Carolina School finally closed in summer 1972
Published 1:31 am Saturday, April 15, 2017
Classes were continued regularly at Carolina School until July 1969, at which time the Covington County School Board voted to close it before the next term. However, the school was saved for a little longer when a group of local citizens appealed to the board to keep it open. The board voted to allow it to continue, which it did for three more years when it was finally closed in the summer of 1972. Dwindling enrollment of students forced the board to make that unpopular decision. Thus, the educational training at Carolina for almost half a century was ended.
During the last year of operation of the school in 1971-1972, there were three classes taught which combined grades one through six. A new beginning teacher, Mrs. Helen Brooks, taught grades one and two; Mrs. Lena Mae Clary had grades three and four; and John Allen Gantt taught grades five and six and served as principal. Mrs. Brooks who recently retired from teaching at Pleasant Home School recalled her one year at Carolina as a very pleasant one. She had 18 children in her combined class of first and second grades. She mentioned how they had their play time in the courtyard in the middle of the square building.
John Allen Gantt, a basketball coach, had been sent to the school in 1969 to help close it following Joe Jim Brown leaving for a job in Mobile. In the previous years, Mrs. Parker Weed and Mrs. Jack Jay were two of the teachers. John Gantt shared a memory of his having a very young basketball team of fifth and six graders who was able to win over two other schools they played: Blue Springs School’s team of seventh and eighth graders and Bethune School’s team. (See accompanying picture of Carolina’s team and cheerleaders.)
A few other memories include the beloved Uncle Jim and Aunt Maude Padgett who lived next door to the school. He served as the school custodian, and she, just an “adopted grandmother” to so many of the students. They were so kind to all the students who dearly loved them. Mrs. Bessie Harrelson Teel was recalled as a great cook for many years in the cafeteria. Mrs. Thelma Padgett, daughter-in- law of Jim and Maude, served as secretary for a number of years.
Also, some special visitors to the school during the years included Mrs. Dee Duggan who was the attendance supervisor and Miss Durlie Barnes who was the curriculum coordinator. Mrs. Duggan was later replaced in 1963 by Mrs. Arlene Gantt who also became cafeteria supervisor. Miss Barnes was succeeded by Mrs. Ina Garner. These ladies always showed special interest in the students and their academic work. Their visits to the school were always enjoyed by the students.
In June 1973, the year following the final closing of Carolina School, Jimmie Mullen opened the Carolina Skating Ring. He had renovated the auditorium and front section of the school building to establish the rink. To quote an Andalusia Star-News writer, Michelle Willis, who wrote an account of the school and skating rink in December 1993, “And for about 15 years, youth from all over the county skated the nights away in the building where many of their parents went to school. A snack bar and a game room provided additional entertainment at the rink.”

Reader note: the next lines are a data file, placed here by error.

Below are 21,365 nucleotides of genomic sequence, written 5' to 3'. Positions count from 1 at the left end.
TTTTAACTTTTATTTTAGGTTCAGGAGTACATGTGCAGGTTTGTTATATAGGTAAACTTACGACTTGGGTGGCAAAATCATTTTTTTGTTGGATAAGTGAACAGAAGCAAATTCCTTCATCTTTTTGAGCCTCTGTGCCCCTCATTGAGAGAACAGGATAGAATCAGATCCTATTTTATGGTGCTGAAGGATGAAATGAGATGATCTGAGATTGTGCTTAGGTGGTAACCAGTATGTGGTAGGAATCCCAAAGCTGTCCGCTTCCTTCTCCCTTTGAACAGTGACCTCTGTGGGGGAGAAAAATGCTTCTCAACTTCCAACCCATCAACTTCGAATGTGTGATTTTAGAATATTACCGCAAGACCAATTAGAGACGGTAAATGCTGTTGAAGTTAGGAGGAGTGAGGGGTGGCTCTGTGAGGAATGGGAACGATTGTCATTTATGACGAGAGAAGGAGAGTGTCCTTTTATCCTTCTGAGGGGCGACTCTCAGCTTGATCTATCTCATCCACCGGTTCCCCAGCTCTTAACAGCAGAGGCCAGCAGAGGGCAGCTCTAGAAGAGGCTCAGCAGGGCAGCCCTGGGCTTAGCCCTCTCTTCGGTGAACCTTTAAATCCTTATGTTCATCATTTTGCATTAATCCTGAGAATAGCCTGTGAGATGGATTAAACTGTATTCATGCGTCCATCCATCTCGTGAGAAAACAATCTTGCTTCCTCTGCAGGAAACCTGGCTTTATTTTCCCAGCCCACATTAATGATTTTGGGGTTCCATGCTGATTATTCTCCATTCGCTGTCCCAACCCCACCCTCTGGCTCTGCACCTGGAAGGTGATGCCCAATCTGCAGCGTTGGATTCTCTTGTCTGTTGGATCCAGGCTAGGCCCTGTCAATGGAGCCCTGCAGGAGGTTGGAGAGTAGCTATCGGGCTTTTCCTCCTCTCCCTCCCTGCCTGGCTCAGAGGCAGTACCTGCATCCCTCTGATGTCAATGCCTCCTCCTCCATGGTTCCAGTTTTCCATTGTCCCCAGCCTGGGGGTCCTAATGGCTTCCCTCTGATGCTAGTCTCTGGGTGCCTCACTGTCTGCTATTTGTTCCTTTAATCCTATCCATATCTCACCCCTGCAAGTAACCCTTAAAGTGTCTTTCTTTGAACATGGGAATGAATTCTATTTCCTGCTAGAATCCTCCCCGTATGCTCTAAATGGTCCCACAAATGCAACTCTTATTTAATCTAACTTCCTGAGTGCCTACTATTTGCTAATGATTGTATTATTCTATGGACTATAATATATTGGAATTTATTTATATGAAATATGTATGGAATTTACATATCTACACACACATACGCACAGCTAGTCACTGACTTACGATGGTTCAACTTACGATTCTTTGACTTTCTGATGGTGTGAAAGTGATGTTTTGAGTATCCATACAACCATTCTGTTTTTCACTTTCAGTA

Following the close of the skating rink around 1988, the building sat vacant for about five years before burning to the ground on Tuesday, November 30. Several area fire departments rushed to the scene, but the conditions of the building caused a raging fire beyond any control; thus, an important community landmark became history.
The following poem written by Charlotte Bass Smith, a former student, captures her memories as well as those of many others.
Attending school at Carolina was no bore
A caring Uncle Jim ran the store.
All the goodies to be sought
For a nickel we all bought.
Classes were attended through grade eight
Each teacher tried hard to keep us straight.
Traveling behind the stage curtain
Little mischief went on for certain.
Play went on by the field fence
Imaginations seldom made common sense.
Mrs. Andrews taught the first
All the children had such a thirst.
Mrs. Sally Carter, second, taught us spelling.
Mrs. Missouri Wiggins, third, taught us to finger paint
Only on paper, did we paint as though each a saint.
Mrs. Bessie Cross, fourth, a story before lunch would read
This time would truly fly with speed.
Mrs. Lena Rae Clary, fifth, would let us pull together our desks
Playing broom over broom was a real success.
Mrs. Olivia Ingram, sixth, would use her pitch pipe
While students changed tunes without a gripe.
Coach Athan Eiland, seventh, taught the boys to play ball
One boy ate paper and didn’t ever grow tall.
Mr. B. C. Fincher, eight, didn’t ever allow any horse play
He kept law and order each and every day.
This writer, Curtis Thomasson, would like to thank the many individuals who provided information, memories or pictures for this history. They include Gail Garvin Allred, Esther Jacobs Barrow, John William Bass, Diana Pelham Bledsoe, Helen Brooks, John Allen Gantt, Renee Little Gardner, Ina Garner, Jim Garner, Jane Register Graddy, Gordon Helms, Ron Lawson, Ruth Jacobs Lawson, Terry Lawson, Wynette Moore Mullen, Gary Padgett, Crystell Stokes Prestwood, Charlotte Bass Smith, Sybil Franklin Spencer, Vickie Jacobs Stallings, Debi Stuckey, Audie Adams Thomasson, Betty Glisson Wilhite and Betty Harrelson Windham. There were most likely others whose names do not come to mind at this point.
Curtis would also like to hear from anyone who might find any error in this history or who could provide additional history or pictures. Although today’s story concludes this review, he plans to continue collecting any available data. He may be contacted at the following addresses: 20357 Blake Pruitt Road, Andalusia, AL 36420; 334-804-1442; or Email: firstname.lastname@example.org.